Endangered Australian hairy nosed wombats could soon be saved from extinction

Endangered hairy nosed wombats could soon be saved from extinction – after scientists develop a method to monitor fertility rates

  • The artificial insemination is crucial to save the endangered wombat
  • The team have developed a method to monitor the hormones 
  • They must determine when the females are sexually active and fertile
  • They are measuring hormones in the blood and urine of six wombats
  • Koalas have been artificially inseminated, with 30 pregnancies  

Northern hairy-nosed wombats could be saved from extinction if scientists are able to perform the world’s first artificial insemination.

Queensland scientists have developed a method to monitor hormones in the southern hairy-nosed wombat in hopes to assist the northern species, ABC News reported.

University of Queensland associate professor Stephen Johnston said they hope to achieve successful artificial insemination within the next year.

A group of Queensland scientists believe it is just one year away from performing the world's first ever artificial insemination for the critically-endangered southern hairy-nosed wombat

A group of Queensland scientists believe it is just one year away from performing the world’s first ever artificial insemination for the critically-endangered southern hairy-nosed wombat

A baby wombat is nursed at the Safe Haven Australian Animal Care and Education in central Queensland, where the study is being conducted

A baby wombat is nursed at the Safe Haven Australian Animal Care and Education in central Queensland, where the study is being conducted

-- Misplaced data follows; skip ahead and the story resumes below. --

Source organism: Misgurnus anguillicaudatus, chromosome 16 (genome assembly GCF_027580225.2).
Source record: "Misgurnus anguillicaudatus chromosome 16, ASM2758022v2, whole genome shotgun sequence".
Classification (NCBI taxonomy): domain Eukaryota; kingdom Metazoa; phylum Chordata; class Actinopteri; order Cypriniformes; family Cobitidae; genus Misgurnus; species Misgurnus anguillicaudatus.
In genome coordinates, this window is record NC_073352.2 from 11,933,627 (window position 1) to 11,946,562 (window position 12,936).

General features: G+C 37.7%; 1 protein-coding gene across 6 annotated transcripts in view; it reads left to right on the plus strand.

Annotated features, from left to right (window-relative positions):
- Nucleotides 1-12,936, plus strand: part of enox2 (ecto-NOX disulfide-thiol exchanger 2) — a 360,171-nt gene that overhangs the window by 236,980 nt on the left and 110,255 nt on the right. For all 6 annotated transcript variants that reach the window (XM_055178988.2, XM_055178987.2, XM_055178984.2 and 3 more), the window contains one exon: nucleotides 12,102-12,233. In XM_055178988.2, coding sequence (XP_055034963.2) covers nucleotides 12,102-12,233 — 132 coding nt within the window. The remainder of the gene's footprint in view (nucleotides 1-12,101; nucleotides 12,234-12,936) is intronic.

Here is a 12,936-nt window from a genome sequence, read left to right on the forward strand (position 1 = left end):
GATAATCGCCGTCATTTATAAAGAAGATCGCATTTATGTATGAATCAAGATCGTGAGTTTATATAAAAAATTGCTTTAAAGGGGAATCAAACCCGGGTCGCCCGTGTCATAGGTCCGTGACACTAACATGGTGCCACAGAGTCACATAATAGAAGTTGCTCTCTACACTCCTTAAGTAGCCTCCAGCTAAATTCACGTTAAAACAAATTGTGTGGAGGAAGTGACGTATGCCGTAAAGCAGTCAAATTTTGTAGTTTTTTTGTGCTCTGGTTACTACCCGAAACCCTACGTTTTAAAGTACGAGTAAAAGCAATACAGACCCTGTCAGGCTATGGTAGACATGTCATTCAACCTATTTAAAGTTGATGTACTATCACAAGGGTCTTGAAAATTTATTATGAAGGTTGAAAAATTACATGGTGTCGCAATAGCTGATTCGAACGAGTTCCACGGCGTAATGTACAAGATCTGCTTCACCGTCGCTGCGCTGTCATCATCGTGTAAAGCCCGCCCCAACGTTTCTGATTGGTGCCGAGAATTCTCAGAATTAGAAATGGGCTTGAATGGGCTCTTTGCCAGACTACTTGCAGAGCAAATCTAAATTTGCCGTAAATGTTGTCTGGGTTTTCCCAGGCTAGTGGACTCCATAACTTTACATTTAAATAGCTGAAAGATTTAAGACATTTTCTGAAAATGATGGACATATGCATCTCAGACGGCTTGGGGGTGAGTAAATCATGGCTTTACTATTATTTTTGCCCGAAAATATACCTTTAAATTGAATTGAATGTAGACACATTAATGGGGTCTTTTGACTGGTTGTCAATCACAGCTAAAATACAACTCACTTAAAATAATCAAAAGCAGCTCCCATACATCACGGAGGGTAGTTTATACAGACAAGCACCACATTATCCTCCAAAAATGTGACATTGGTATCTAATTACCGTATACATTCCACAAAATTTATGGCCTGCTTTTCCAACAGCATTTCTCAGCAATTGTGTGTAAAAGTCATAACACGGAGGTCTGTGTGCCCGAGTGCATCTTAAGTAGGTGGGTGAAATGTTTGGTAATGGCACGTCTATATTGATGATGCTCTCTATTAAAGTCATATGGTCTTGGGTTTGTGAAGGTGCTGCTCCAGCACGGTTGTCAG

But it depends if they can determine when the females are on heat or oestrus – the cycle of heightened sexual activity and fertility.

The team is conducting their study at Safe Haven Australian Animal Care and Education at Mount Larcom in central Queensland, where they are doing blood tests on six wombats.   

The wombats are given an injection to stimulate production of the cortisol hormone, which is then measured in the blood and urine of three males and three females.

But the scientists hope to measure the marsupial’s hormone levels with non-invasive methods in the future, a challenge due to the heftiness of wombats, which can weigh up to 40 kilograms.

A wombat giving birth: The key to performing artificial insemination, a feat the team hopes to achieve within the next year, is to pinpoint when the females are on heat or oestrus

A wombat giving birth: The key to performing artificial insemination, a feat the team hopes to achieve within the next year, is to pinpoint when the females are on heat or oestrus

The wombats are given an injection to stimulate production of the cortisol hormone, which is then measured in the blood and urine

The wombats are given an injection to stimulate production of the cortisol hormone, which is then measured in the blood and urine

The work follows that done with koalas, after they were successfully artificially inseminated, resulting in more than 30 pregnancies. 

The northern hairy-nosed wombat is the largest of the three Australian wombat species.

It is critically-endangered due to competition for pasture from cattle and sheep, natural disasters, diseases, wild predators, and a small population size.

But the scientists hope to measure the marsupial's hormone levels with non-invasive methods in the future, a challenge due to the heftiness of wombats

But the scientists hope to measure the marsupial’s hormone levels with non-invasive methods in the future, a challenge due to the heftiness of wombats

Koala was successfully artificially inseminated, resulting in more than 30 pregnancies

Read more: http://www.dailymail.co.uk/news/article-3740810/Endangered-hairy-nosed-wombats-soon-saved-extinction-scientists-develop-method-monitor-fertility-rates.html#ixzz4HOhSAFvs
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Author: Mick Talbot

Besotted with nature in all its wondrous formats.

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